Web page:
UCL European Institute


Europe from the outside in? Imagining civilization through collecting the exotic 

21 October 2015, 12:00 am


Event Information

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21 October 2015 
This conference will consider the historical emergence of a distinct European social imaginary in terms of Europe's appropriation and internalization of elements from other continents and civilizations. With a focus on the function of ethnographic collections in facilitating this process, it will also investigate the status of such collections today. How does European museums' production of the exotic retain its appeal, apparently undiminished, when faced today with global audiences and changing attitudes to colonial pasts?

21-22 October 2015, 10am-6pm
Followed by a reception on the 22nd

UCL South Cloisters
Gower Street, WC1E 6BT (Map)

No registration required, all welcome.

Europe's early Modern discovery of the 'exotic' fundamentally transformed an existing classical and medieval sense of what constituted the 'strange' and the 'barbarian', and established a relationship to the 'outside' world based on wonder and curiosity, which persists to this day. Through cabinets of curiosity and the development of ethnographic collections that brought together objects from around the world in order to represent it, the world was implicitly divided up into European and non-European territories on a microcosmic scale, for example by distinguishing (European) "rarities" from (non-European) "fetishes".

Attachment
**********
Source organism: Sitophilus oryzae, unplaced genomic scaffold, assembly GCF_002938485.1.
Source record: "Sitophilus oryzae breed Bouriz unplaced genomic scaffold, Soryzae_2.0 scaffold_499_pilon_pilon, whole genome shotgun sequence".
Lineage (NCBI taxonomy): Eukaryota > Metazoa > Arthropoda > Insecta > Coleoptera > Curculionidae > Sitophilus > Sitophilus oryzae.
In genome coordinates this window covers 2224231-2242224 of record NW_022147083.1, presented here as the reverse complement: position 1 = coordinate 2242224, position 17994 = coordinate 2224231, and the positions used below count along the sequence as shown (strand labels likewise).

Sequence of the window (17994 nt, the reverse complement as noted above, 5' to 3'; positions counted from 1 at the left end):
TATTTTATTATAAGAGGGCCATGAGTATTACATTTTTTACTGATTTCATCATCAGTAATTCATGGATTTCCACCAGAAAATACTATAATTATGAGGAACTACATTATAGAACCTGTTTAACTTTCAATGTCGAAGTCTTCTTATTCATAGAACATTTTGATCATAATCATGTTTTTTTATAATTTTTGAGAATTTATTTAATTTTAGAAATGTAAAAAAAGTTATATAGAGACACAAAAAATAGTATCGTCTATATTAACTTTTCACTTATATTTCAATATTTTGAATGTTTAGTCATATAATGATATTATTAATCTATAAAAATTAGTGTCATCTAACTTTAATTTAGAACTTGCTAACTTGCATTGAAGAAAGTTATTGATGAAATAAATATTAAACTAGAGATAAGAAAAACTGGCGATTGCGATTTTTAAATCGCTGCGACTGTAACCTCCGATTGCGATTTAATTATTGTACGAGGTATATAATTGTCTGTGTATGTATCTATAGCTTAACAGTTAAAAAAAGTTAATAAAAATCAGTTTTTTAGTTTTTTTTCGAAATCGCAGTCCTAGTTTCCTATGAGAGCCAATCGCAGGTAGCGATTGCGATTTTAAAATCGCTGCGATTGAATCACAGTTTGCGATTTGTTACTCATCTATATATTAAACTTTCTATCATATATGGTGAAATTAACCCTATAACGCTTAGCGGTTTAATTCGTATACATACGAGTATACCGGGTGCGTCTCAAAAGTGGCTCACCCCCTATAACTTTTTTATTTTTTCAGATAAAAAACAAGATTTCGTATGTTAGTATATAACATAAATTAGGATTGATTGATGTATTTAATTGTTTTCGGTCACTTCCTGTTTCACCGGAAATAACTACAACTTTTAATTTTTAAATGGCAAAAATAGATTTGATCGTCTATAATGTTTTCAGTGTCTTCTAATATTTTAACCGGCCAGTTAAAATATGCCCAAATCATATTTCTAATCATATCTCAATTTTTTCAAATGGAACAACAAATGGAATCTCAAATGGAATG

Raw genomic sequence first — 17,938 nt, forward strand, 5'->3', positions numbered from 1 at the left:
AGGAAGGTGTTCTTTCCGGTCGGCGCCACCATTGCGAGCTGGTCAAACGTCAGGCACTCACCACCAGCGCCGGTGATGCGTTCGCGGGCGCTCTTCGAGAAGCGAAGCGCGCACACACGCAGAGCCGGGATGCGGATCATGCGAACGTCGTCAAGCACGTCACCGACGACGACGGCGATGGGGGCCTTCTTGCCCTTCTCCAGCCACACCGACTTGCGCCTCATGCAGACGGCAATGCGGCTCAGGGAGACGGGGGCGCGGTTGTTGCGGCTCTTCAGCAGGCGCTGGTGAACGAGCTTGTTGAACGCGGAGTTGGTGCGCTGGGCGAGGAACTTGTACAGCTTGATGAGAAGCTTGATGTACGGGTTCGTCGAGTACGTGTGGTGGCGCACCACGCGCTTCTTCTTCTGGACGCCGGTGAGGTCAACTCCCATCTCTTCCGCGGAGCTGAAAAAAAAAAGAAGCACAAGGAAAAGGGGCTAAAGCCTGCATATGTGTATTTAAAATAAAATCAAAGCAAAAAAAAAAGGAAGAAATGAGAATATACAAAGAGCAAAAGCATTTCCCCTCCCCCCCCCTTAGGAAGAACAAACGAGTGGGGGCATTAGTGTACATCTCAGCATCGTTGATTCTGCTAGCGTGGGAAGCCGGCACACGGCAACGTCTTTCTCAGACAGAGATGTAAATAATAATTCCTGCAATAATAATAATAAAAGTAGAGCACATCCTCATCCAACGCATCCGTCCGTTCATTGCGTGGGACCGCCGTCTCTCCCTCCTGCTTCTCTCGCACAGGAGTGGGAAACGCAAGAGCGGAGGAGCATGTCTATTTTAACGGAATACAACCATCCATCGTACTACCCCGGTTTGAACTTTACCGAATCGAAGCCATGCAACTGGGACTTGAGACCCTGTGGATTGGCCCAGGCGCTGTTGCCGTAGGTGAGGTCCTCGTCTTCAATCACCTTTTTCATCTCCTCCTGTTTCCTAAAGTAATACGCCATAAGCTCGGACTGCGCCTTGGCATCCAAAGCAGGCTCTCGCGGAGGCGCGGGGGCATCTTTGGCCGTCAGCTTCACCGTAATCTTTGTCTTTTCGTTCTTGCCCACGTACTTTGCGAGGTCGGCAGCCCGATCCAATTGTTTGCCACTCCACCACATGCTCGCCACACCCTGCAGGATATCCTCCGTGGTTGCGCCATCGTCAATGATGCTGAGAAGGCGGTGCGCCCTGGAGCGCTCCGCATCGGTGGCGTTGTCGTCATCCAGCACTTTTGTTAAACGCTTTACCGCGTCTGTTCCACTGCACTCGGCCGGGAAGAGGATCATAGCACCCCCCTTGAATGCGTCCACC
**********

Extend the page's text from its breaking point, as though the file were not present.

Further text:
We tend to think of this period of curiosity in museums as an event that later gave way to more 'rational', taxonomical approaches and the 'exhibitionary complex'. Yet in terms of the development of specialist museums - the 'ethnographic museum', or folklore and antiquities museums - the theme of wonder and the exotic appears to have remained constant. Indeed, the failure of those ethnographic museums that in recent years have cleared their historical materials from display in preference for newly made or everyday objects of socio-political relevance is a case in point. The spectacle of the exotic retains its appeal to a range of global publics.

The temporalities that shaped exhibitions that once declared Europe to be in an exceptionally advanced time and place, have now accumulated into a complex, contested and contradictory assemblage of objects, the assumptions of which need to be historically interrogated in a far more interdisciplinary fashion than before. Bringing together a range of international Classicists, Anthropologists, Heritage scholars and museum professionals, this conference will offer diverse perspectives and makes a timely intervention in considering the role of ethnographic museums, as well as the nature of European identity and civilization, now, in the past, and in the future.

Confirmed Speakers:

Caroline van Eck (University of Leiden); Chris Gosden, (Pitt Rivers Museum, Oxford); Giovanni Kezich (Folklore Museum, Trentino); Mark Meadow  (UCLA); Peter Pels (University of Leiden); John Picton (SOAS); Barbara Plankensteiner (Yale University;) Stephen Quirke (UCL Egyptology); Oscar Salemink (University of Copenhagen) Pieter Ter Keurs (University of Leiden); Miguel John Versluys (University of Leiden); Bente Wolff (National Museum of Denmark, Copenhagen)

A detailed programme will be made available in late September.

Organisers: Pieter ter Keurs (Leiden), Peter Pels (Leiden), Michael Rowlands (UCL), Oscar Salemink (Copenhagen)